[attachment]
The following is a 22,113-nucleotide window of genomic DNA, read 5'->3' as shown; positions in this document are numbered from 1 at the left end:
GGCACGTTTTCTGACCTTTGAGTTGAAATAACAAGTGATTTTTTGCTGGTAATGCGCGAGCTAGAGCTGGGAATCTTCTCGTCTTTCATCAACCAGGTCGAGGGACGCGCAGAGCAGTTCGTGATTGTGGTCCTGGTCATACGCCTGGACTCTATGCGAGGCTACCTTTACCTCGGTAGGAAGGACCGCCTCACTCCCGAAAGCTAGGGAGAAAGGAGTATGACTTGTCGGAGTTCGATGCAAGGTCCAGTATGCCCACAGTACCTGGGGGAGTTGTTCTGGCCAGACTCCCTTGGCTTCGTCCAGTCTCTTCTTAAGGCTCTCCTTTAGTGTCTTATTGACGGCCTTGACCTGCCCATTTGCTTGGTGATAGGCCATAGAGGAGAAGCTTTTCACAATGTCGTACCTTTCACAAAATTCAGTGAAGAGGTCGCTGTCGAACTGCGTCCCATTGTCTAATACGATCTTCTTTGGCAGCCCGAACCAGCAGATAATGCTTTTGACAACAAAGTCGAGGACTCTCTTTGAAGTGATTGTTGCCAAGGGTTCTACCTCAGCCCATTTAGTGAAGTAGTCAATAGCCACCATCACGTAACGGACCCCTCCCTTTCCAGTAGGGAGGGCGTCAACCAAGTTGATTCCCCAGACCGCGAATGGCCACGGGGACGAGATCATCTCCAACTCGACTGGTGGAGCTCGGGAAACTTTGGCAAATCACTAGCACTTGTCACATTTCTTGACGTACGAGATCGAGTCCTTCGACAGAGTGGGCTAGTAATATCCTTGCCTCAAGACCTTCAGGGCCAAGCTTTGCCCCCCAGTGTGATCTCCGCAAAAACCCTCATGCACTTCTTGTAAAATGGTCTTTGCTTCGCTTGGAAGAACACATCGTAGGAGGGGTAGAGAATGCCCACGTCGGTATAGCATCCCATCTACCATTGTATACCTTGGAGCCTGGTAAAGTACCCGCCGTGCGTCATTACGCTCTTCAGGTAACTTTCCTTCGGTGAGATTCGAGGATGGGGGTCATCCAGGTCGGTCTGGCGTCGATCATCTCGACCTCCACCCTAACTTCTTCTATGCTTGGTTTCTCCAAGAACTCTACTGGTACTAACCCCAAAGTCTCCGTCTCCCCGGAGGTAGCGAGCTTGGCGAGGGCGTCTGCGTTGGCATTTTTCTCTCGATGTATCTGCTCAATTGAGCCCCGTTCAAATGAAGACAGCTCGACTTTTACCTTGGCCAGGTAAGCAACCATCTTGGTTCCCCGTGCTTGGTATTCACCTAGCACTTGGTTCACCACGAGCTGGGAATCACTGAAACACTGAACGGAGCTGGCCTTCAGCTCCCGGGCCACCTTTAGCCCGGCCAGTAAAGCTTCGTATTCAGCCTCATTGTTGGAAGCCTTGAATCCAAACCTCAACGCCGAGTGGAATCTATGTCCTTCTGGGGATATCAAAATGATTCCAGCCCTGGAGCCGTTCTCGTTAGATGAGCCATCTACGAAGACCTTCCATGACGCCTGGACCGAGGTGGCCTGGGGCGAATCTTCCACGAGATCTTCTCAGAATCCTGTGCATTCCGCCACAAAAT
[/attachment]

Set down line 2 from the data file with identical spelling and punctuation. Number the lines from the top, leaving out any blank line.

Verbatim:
GGCACGTTTTCTGACCTTTGAGTTGAAATAACAAGTGATTTTTTGCTGGTAATGCGCGAGCTAGAGCTGGGAATCTTCTCGTCTTTCATCAACCAGGTCGAGGGACGCGCAGAGCAGTTCGTGATTGTGGTCCTGGTCATACGCCTGGACTCTATGCGAGGCTACCTTTACCTCGGTAGGAAGGACCGCCTCACTCCCGAAAGCTAGGGAGAAAGGAGTATGACTTGTCGGAGTTCGATGCAAGGTCCAGTATGCCCACAGTACCTGGGGGAGTTGTTCTGGCCAGACTCCCTTGGCTTCGTCCAGTCTCTTCTTAAGGCTCTCCTTTAGTGTCTTATTGACGGCCTTGACCTGCCCATTTGCTTGGTGATAGGCCATAGAGGAGAAGCTTTTCACAATGTCGTACCTTTCACAAAATTCAGTGAAGAGGTCGCTGTCGAACTGCGTCCCATTGTCTAATACGATCTTCTTTGGCAGCCCGAACCAGCAGATAATGCTTTTGACAACAAAGTCGAGGACTCTCTTTGAAGTGATTGTTGCCAAGGGTTCTACCTCAGCCCATTTAGTGAAGTAGTCAATAGCCACCATCACGTAACGGACCCCTCCCTTTCCAGTAGGGAGGGCGTCAACCAAGTTGATTCCCCAGACCGCGAATGGCCACGGGGACGAGATCATCTCCAACTCGACTGGTGGAGCTCGGGAAACTTTGGCAAATCACTAGCACTTGTCACATTTCTTGACGTACGAGATCGAGTCCTTCGACAGAGTGGGCTAGTAATATCCTTGCCTCAAGACCTTCAGGGCCAAGCTTTGCCCCCCAGTGTGATCTCCGCAAAAACCCTCATGCACTTCTTGTAAAATGGTCTTTGCTTCGCTTGGAAGAACACATCGTAGGAGGGGTAGAGAATGCCCACGTCGGTATAGCATCCCATCTACCATTGTATACCTTGGAGCCTGGTAAAGTACCCGCCGTGCGTCATTACGCTCTTCAGGTAACTTTCCTTCGGTGAGATTCGAGGATGGGGGTCATCCAGGTCGGTCTGGCGTCGATCATCTCGACCTCCACCCTAACTTCTTCTATGCTTGGTTTCTCCAAGAACTCTACTGGTACTAACCCCAAAGTCTCCGTCTCCCCGGAGGTAGCGAGCTTGGCGAGGGCGTCTGCGTTGGCATTTTTCTCTCGATGTATCTGCTCAATTGAGCCCCGTTCAAATGAAGACAGCTCGACTTTTACCTTGGCCAGGTAAGCAACCATCTTGGTTCCCCGTGCTTGGTATTCACCTAGCACTTGGTTCACCACGAGCTGGGAATCACTGAAACACTGAACGGAGCTGGCCTTCAGCTCCCGGGCCACCTTTAGCCCGGCCAGTAAAGCTTCGTATTCAGCCTCATTGTTGGAAGCCTTGAATCCAAACCTCAACGCCGAGTGGAATCTATGTCCTTCTGGGGATATCAAAATGATTCCAGCCCTGGAGCCGTTCTCGTTAGATGAGCCATCTACGAAGACCTTCCATGACGCCTGGACCGAGGTGGCCTGGGGCGAATCTTCCACGAGATCTTCTCAGAATCCTGTGCATTCCGCCACAAAAT